Watch this space!

Plato's Academy in Second Life from

Tuesday, March 24, 2015

The Ancient Photograph: Looking Twice at Sara VanDerBeek's Roman Women

At the bookshop in the Tate Modern last weekend I picked up this curious book:

Scattered throughout the book I came across several photographs of ancient sculpture (all women).

Some were frontal views of well-preserved busts: 

Others were frontal views of broken figures:
 Some were side-views of well-preserved busts:
 Others were side views of broken figures:
 Some were broken busts on the right-hand page:
 Some were well-preserved figures across two pages:
 Others were broken busts on the left-hand page:
On turning back to the contents page, I discovered that all of them were the work of Sara VanDerBeek from a series called Roman Women.

I left the Tate Modern bookshop wanting to know more about these strange ancient photographic sculptures and when I was finally able discover more online by searching on GoogleImage, I was startled to find that those I could find were all, in some way, the colour blue.

Some were blue frontal views of broken figures:
Others were blue frontal views of well-preserved busts:
Some were blue frontal views of blurred broken figures:
Others were blue blurred close-up views of (broken?) figures:
Some were double blue portraits facing the same directions:
Others were blue double portraits facing slightly different directions:
Both my experience with the book in the Tate and the GoogleImage results online had the same effect: I want to see these photographs in the flesh.

For more on Sara VanDerBeek go here.

Sunday, March 15, 2015

2003 - the year of Ovid by José Antonio Suárez Londoño

I have just visited the Colombian artist José Antonio Suárez Londoño's brilliant, bright and colourful retrospective exhibition Muestrario ('Samples') at La Casa Encendida in Madrid. Here is the catalogue, with a substantial and representative selection of Londoño's intricate and surreal sketches throughout his career:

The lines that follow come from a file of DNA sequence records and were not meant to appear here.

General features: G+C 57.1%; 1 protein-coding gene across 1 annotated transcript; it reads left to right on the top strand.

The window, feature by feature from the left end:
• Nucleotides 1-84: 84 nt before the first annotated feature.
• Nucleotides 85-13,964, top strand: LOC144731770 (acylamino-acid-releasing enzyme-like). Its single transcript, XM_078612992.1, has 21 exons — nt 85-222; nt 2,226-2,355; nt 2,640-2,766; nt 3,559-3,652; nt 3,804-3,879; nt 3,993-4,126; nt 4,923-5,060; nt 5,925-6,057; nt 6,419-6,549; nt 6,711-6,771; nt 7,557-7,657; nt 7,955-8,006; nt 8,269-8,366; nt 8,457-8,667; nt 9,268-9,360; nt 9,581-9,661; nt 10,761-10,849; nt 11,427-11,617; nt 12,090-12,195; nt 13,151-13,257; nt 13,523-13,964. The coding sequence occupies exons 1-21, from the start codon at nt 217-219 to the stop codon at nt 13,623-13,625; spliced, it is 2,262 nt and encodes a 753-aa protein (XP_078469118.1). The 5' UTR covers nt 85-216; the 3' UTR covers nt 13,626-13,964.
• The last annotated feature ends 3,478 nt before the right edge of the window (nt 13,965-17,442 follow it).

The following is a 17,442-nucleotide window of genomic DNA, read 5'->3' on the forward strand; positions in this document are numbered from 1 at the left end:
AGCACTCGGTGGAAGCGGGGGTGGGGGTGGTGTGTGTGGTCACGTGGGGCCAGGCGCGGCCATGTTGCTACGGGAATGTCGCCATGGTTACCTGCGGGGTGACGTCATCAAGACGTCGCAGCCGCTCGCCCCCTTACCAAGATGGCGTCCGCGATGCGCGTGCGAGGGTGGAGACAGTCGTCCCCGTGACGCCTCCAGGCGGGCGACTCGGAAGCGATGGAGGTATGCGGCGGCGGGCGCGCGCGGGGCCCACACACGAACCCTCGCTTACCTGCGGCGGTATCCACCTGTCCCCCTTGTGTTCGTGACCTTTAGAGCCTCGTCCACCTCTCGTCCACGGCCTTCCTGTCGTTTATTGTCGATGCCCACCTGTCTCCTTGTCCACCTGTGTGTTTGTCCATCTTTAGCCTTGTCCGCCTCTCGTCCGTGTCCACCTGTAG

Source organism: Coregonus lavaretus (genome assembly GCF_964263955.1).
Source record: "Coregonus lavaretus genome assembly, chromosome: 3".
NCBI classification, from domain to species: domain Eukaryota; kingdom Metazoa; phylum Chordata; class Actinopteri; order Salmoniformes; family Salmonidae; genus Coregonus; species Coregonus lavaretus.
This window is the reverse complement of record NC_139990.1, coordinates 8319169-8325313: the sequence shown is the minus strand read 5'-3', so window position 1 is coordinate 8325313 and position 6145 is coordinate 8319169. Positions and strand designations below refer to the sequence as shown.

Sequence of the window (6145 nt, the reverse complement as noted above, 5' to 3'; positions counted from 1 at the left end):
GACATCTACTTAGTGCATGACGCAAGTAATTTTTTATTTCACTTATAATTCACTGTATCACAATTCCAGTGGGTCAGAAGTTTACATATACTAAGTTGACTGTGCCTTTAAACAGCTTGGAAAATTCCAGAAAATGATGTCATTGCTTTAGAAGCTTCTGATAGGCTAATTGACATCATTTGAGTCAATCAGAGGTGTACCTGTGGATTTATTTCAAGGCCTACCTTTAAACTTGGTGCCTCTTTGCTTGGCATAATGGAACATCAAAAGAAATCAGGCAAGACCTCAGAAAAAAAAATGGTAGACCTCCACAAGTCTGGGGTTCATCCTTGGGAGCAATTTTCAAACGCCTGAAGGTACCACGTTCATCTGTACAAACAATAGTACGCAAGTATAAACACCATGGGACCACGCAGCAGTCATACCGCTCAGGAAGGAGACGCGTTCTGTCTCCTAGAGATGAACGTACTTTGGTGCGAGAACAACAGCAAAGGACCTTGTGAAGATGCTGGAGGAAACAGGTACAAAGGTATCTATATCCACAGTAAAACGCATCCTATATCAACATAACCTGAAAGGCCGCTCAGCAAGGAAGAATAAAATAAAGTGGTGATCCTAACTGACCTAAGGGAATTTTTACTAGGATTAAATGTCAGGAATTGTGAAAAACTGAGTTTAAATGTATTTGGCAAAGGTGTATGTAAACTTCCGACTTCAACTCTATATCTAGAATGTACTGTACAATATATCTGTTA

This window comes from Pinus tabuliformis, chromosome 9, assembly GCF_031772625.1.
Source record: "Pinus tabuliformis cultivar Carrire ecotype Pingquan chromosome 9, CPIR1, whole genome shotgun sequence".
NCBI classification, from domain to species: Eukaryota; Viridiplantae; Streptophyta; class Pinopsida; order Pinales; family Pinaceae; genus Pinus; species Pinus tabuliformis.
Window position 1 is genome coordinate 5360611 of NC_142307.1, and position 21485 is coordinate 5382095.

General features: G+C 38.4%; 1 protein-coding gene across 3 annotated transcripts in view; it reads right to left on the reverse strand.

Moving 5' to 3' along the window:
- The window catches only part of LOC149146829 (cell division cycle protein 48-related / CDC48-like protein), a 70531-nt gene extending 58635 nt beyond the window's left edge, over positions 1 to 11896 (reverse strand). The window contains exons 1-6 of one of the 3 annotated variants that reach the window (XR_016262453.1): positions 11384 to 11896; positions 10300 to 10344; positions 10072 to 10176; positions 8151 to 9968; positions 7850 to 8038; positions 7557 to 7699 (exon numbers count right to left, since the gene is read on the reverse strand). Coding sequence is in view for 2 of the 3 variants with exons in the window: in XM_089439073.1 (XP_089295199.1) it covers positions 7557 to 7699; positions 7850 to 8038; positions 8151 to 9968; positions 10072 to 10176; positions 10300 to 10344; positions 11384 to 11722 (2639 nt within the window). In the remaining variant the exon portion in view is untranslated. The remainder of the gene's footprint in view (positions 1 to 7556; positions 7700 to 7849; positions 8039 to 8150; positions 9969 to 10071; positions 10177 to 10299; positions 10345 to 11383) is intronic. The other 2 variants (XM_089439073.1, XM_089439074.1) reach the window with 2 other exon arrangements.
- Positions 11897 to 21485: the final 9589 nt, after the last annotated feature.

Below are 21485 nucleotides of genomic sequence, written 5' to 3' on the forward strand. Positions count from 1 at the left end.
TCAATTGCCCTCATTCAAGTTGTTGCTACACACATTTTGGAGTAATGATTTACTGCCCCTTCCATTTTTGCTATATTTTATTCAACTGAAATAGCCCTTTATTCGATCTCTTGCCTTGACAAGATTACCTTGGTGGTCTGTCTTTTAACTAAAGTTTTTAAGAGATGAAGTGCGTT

Since 1997, Londoño has kept drawing notebooks based on reading a particular book or author during that year. Authors have included Franz Kafka, Rainer Maria Rilke, W. G. Sebald, Blaise Cendrars, Patti Smith and Brian Eno. Back in 2003, it was our own Ovid who had his year in the limelight, with his masterpiece the Metamorphosis (sic). You can see how his tales generate weird and wonderful drawings by flipping to pages 64-67 of the beautiful book produced for the 2012 exhibition of Londoño's work at The Drawing Center, New York, below:

If you look at page 62, you can even see how Londoño annotates Ovid's Book 11 account of Peleus and Thetis to pave the way for his diary of remarkable drawings (from underlined words like 'snares' to the notes of his daily activities in the margins). Although I guess we have Kafka's English translators to blame for the fact that Londoño and his exegetes refer to Ovid's Metamorphosis, right?

For more (in Spanish) on Londoño's current exhibition in Madrid, go here.